Why is my little son / daughter suddenly so mean to me?

It can be very painful and unsettling when your little son or little daughter starts treating you badly. It’s especially hard when things go well, and you thought things were good. It’s hard not to react negatively – but if you do, you know things will start to turn upside down. Then it will affect not only that relationship but also your relationship with your husband. Give yourself a little space, and consider some of these capabilities that can help you get down to their low behaviors:

Has there been a recent change in the family? If you are now living together or have recently gotten married (or on the other side of the family, if there is a difference with the former) then you should give your little one some rest and give them some time. Set up. We often expect too much from children, and if the change in life is good (by our standards, anyway) we think they will “jump aboard”. They may test you to see how you react when their behavior is not perfect.

Has he or she entered a new phase in life? Adolescents and young adults go through great internal adjustments and emotional upheavals. Just don’t take personally what reflects their inner state of mind. Many teenage parents seem to be possessed by a demon. If you are in the unfortunate situation of getting close to a child who is going through this difficult stage in life, wear your seat belts for what could be a long journey!

Consider whether you are asking too many questions, especially if you are curious about what is going on in the “other house,” or whether your little son or daughter wants to share their inner feelings with you. Understand that they can be very sensitive to the slightest notice of judgment against their other parents. Give him or her some space, and instead focus on listening to anything (even the little things) that he shares freely.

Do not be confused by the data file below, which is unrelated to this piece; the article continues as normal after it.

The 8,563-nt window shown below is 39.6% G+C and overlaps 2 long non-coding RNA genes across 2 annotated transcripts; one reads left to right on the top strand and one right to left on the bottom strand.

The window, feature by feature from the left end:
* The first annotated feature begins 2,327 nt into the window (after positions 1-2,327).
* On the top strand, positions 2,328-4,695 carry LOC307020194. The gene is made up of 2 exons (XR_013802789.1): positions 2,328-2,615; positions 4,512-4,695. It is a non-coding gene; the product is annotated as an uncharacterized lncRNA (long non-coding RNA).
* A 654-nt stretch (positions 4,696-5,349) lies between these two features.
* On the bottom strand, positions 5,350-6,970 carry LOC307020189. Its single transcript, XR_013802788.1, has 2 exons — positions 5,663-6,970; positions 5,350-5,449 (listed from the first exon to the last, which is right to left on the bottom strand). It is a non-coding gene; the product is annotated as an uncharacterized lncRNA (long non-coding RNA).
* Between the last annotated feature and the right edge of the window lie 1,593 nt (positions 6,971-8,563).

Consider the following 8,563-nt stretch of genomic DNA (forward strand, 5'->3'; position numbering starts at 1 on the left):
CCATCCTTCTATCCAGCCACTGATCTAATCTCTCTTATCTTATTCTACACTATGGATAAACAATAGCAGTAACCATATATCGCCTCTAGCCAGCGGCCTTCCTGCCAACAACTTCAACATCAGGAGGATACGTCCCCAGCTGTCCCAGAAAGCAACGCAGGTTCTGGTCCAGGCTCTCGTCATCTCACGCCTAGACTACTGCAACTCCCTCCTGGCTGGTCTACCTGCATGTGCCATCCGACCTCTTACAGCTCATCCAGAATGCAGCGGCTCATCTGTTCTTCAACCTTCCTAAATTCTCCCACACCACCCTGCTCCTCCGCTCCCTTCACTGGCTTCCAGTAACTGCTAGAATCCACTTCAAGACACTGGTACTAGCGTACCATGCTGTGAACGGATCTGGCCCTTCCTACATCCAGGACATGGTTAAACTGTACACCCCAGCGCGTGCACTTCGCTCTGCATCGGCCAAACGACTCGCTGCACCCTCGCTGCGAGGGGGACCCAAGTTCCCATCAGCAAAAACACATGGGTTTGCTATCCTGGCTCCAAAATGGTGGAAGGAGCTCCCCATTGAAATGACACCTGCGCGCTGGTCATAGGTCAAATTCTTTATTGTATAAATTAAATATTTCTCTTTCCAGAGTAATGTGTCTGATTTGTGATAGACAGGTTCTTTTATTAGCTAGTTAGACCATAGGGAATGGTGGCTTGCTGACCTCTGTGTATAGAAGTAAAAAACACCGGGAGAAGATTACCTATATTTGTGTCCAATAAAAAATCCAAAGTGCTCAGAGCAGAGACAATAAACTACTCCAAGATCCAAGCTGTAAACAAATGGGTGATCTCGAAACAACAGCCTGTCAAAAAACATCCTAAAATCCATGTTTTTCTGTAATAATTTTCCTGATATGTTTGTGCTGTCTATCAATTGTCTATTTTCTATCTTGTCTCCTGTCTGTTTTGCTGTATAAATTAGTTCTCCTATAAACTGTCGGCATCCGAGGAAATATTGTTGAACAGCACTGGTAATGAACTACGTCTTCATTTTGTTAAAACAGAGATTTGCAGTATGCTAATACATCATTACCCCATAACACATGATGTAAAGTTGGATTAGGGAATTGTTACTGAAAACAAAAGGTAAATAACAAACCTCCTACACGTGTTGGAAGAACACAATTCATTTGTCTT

Any child whose parents are divorced has a lot to do with the breakup of their primary family. It’s one of the most defining events in their lives, and it’s too much to expect them to say or do what’s happening with them. And if there is a conflict between their parents / s, then you can assume that they have a lot of turmoil, which can very well come out of the comments they make about you as a “disposable” parent.

Look at the relationship between your young child and your spouse. They may not get the closeness or attention your little one feels they need, and you may be a victim. Instead of trying to be there all the time, you can see that your relationship with your little one (and your partner!) Has improved by giving them both some time to spend on their own. Then when you come back to the scene, you will not see yourself “on the road”. No matter how long you have been in the family picture, parent / child relationships need to be nurtured on their own.

Be as friendly as you can without being impatient (sometimes you fall into the trap set by many step-parents, try to be a super-step parent). Be emotionally prepared before you see them, then you may feel more relaxed and friendly than you could closely control or expect. If they were angry with you last time, you can draw a clear line about expecting respectful behavior, but then let go of any resentment!

Try to encourage. Every day this week write at least one positive thing about your little boy or daughter, let them know what you value about them – name the quality or trait you appreciate, and describe the behavior you saw. Observe small positive interactions and build on them.

You have to connect with your little one on his or her terms until he develops enough confidence. It takes patience – the process of building a successful small family takes a long time – actually many years. You also need maturity on your part. As you build a positive relationship, you need to learn the right balance between “holding the line” and “letting it go” so that your little one does not deviate from misbehavior. Remember that they are waiting for you to truly stand up for them and accept who they are, and at the same time they need the respect they need.

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